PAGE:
Fulci regular Catriona MacColl and Christopher George, known to exploitation aficionados for his roles in The Exterminator and Pieces, are the leads. Fulci also brings aboard his cinematographer Sergio Salvati whose camera work delivers thick, ominous dread and composer Fabio Frizzi.


Day 8


After the third (what I think is the best of the sequels) Halloween performed poorly, the studios did the only thing they thought logical- give them Michael Myers. Key word: thought. With Carpenter having now left the series as executive producer and only being involved by having a check delivered to him anytime his theme is used, the creative control behind the sequels took a nosedive.

Granted, this is the Halloween sequel that is a part of Halloween nostalgia. It's the one they would always show on cable around this time. Put next to Halloween 5, it's actually a decent movie. Put next to Halloween: Resurrection, it's fucking work of art.

The lesson we can glean from this movie and its successors it is this- the continuation of the Myers character and the mythology that surrounds him is no longer spooky.


Tuesday, October 7, 2014

Sixty Eight



Day 7

AMER (2009)

Striking high contrast cinematography by Manuel Dacosse allow first time filmmakers Helene Cattet and Bruno Forzani to get as much of its message across through visuals than dialogue. The influence of Jess Franco and Mario Bava shine through the visual storytelling.

Acting as a loving homage to the giallo genre of the 70's, Amer utilizes the tools in that toolbox- the black gloves, the bright colors, the POV shots, the unsettling soundtrack- to tell a psychosexual tale of voyeurism. The act of being watched. Whether around the corner or peeking through a keyhole.  Like most of giallos, its less about plot than it is about sensory experience.

This is horror going in the right direction and something I wish American horror filmmakers would look at and go "Wow. That's good. Let's do more of that in this movie."


Monday, October 6, 2014

Day 6


A rewatch of this DePalma classic has made me love it all the more. Brian De Palma is one of my favorite filmmakers and this film is infused with everything we love about him. The split screens, the blue lightning bolt, the songs, the camera movement. All are ingredients to this wonderfully bizarre musical. De Palma regular William Finley and Suspiria's Jessica Harper are perfectly cast in the paranoid fantasy that has one of the best endings from any DePalma film. In the battle against this and Rocky Horror, Phantom gets the edge.


Sunday, October 5, 2014

Day 5


A timeless horror classic. Boris Karloff got his first real role and the role he will be most remembered for. It be done at the time of German expressionism, the film really lets its influence of that style shine through. The shadows and eerie atmosphere all add to the tone of the film. The mortality explored through the Frankenstein monster and how Karloff sells it is transfixing.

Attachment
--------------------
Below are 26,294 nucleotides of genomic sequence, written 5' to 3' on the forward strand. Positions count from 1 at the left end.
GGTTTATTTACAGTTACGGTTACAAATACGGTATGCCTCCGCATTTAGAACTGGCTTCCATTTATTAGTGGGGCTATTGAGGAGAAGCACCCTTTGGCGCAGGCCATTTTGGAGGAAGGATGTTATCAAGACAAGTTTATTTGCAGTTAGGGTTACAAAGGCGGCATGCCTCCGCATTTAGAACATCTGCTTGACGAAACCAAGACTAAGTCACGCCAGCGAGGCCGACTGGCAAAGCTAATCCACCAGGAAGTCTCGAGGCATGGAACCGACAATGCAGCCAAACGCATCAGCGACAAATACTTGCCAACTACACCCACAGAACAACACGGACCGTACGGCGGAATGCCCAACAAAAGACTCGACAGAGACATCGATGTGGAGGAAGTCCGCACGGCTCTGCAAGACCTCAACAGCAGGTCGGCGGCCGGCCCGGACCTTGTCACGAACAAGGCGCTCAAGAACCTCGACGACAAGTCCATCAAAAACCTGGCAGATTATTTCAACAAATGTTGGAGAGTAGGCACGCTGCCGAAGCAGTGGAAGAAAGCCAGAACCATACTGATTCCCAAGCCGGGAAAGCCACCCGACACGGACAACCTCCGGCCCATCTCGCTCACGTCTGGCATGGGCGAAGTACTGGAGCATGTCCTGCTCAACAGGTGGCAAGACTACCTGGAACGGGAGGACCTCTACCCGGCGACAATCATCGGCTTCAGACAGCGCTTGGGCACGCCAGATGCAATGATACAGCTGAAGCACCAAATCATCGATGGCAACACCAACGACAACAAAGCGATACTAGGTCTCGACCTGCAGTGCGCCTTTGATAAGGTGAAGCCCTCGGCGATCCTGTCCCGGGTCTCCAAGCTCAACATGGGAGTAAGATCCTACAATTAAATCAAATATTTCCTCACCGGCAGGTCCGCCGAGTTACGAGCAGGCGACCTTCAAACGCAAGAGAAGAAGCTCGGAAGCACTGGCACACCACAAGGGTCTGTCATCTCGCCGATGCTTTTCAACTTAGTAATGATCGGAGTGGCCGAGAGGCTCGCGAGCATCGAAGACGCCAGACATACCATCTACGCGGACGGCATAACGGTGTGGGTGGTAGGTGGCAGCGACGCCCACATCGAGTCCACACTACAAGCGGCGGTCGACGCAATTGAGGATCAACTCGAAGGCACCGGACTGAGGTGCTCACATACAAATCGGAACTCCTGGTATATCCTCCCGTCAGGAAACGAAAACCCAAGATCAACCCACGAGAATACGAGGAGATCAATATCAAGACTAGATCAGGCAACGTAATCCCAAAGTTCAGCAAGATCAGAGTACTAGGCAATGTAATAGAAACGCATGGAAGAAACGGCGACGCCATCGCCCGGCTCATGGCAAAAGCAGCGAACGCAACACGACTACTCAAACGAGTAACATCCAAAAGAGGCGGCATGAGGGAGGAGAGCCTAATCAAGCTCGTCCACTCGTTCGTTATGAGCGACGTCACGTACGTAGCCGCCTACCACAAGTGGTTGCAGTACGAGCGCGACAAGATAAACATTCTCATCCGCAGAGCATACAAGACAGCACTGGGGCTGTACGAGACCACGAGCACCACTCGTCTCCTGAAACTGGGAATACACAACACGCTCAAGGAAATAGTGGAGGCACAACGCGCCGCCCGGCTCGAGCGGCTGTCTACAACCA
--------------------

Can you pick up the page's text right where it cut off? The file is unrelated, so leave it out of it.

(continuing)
Day 4


The Jonestown Massacre is one of the scariest events in history. Jim Jones leading almost 1,000 people to their deaths through his mass delusions and paranoia. The PBS documentary, the surviviors' accounts, Tim Reiterman's book on the subject, and the absolutely chilling audio taken from it add up to something that has fascinated me in the sense the West Memphis Three does.

Ti West's thriller is a take on that. The film follows very closely to the facts of the event. With some exaggeration. The problem here is the exaggeration and the potential for how good this could have been. You already have a terrifying story in your hands, so to embellish it with anything more dampens the mood.

That being said, the movie is intense enough to warrant a recommendation.


Friday, October 3, 2014

Them bones

Day 3


After Rejects, Rob took on material that wasn't his own and shaped it into his own mold. The major things carried over from Rejects is Phil Parmet's gritty 70's era photography and Wayne Toth's grim makeup. Ken Forree, William Forsythe and the always great Brad Dourif seem like Rob just used the them for the hell of it.

The thing about Halloween '07 is that the first half is actually a movie about the beginnings of a psychopath. This makes the second half, which Michael stalks the teens, seem  more jumbled. Myers is a soulless monster. D+


From the obvious similar theme music and the POV shots for the slasher, this one was done as cash in on Carpenter's Halloween. Worth it for a cool Paul Gleeson appearance, an early Tom Hanks role and another early role from James Rebhorn as a professor. Otherwise, forgettable. C-

Thursday, October 2, 2014

Day 2


A creature feature that works. Fred Ward has been one of my favorite character actors ever since seeing The Right Stuff. He gets some good stuff to play off with Kevin Bacon. The key to the movie is that it doesn't really bog us down in scientific lingo. Instead it offers much welcomed levity.


Jack Clayton already has my admiration for directing The Innocents. Twenty two years after it, he went back to the genre and delivered what I consider a criminally overlooked Halloween film. It's one of the films I always think of when October hits and the autumn leaves are carried by the wind.

The 80's were a decade where the children's movie offered conflict in terror. That is no more evident than in this really good Ray Bradbury adaptation with a menacing portrayal of evil by Jonathan Pryce in the form of Mr. Dark.


A unique genre film that blends elements of drama, thriller, supernatural horror and documentary.

Wednesday, October 1, 2014

Day 1: Chopping Mall

A ridiculous, batshit concept of security robots gone haywire in a shopping mall. It's basically what happens when you mix Dawn of the Dead with RoboCop (think ED-209 but smaller). Props for the always lovely Barbara Crampton and an awesome cameo by Dick Miller. C

Dir. Jim Wynorski
Run time: 81 minutes

October is here

Hello boils and ghouls. Join me in the 31 Days of Horror-thon. 31 days of fright filled fun.

Don't miss it and don't forget to wear your masks.